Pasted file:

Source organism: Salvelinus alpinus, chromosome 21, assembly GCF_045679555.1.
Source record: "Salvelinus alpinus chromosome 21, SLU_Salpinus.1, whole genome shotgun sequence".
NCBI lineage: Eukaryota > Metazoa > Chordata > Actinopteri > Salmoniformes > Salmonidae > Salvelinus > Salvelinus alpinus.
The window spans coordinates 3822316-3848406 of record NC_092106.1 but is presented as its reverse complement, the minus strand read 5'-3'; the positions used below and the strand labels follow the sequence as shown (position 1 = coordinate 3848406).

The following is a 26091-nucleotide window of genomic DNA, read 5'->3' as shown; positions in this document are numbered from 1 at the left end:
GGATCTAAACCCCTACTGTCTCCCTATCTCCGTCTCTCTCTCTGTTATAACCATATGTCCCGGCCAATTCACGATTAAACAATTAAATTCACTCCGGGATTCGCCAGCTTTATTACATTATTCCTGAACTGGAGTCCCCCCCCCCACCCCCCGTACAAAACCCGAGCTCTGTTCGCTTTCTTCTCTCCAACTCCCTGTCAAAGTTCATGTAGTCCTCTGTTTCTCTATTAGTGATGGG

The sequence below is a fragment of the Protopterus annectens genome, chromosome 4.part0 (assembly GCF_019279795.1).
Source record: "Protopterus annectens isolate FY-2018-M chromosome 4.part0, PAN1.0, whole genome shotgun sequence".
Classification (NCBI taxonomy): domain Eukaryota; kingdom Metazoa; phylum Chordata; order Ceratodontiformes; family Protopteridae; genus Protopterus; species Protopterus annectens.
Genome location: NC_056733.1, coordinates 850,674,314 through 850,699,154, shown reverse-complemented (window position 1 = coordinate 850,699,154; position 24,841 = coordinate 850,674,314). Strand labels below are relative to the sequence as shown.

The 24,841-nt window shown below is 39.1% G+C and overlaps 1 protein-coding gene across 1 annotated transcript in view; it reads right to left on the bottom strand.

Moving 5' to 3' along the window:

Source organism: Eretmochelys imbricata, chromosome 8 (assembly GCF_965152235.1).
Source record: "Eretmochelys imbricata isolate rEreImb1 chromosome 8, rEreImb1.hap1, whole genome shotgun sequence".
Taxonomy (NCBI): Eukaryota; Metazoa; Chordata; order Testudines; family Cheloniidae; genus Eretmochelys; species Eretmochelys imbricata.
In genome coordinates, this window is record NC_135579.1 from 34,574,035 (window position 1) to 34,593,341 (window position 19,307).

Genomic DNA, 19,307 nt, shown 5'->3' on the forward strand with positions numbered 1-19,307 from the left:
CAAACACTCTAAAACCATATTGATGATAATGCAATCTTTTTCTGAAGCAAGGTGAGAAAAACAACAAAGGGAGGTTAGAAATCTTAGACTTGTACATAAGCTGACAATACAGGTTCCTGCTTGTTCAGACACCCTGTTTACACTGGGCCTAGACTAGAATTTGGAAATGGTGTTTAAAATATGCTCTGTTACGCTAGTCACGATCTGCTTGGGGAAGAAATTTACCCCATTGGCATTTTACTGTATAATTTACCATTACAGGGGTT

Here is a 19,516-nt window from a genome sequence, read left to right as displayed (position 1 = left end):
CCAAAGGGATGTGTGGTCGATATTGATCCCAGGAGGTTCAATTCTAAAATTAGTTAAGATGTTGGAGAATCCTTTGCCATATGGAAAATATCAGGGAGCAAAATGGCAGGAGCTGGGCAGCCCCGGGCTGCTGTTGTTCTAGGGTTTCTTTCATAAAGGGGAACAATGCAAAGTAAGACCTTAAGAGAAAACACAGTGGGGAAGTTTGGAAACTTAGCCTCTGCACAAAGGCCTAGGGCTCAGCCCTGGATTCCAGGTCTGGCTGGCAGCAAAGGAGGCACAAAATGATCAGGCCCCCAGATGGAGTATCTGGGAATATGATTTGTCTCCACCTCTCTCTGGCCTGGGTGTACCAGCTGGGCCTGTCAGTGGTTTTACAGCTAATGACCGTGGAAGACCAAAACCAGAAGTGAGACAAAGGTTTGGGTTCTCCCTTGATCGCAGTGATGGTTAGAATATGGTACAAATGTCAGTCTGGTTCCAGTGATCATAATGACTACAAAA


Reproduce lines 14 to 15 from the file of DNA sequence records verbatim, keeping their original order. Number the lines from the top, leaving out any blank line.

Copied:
Source record: "Eretmochelys imbricata isolate rEreImb1 chromosome 8, rEreImb1.hap1, whole genome shotgun sequence".
Taxonomy (NCBI): Eukaryota; Metazoa; Chordata; order Testudines; family Cheloniidae; genus Eretmochelys; species Eretmochelys imbricata.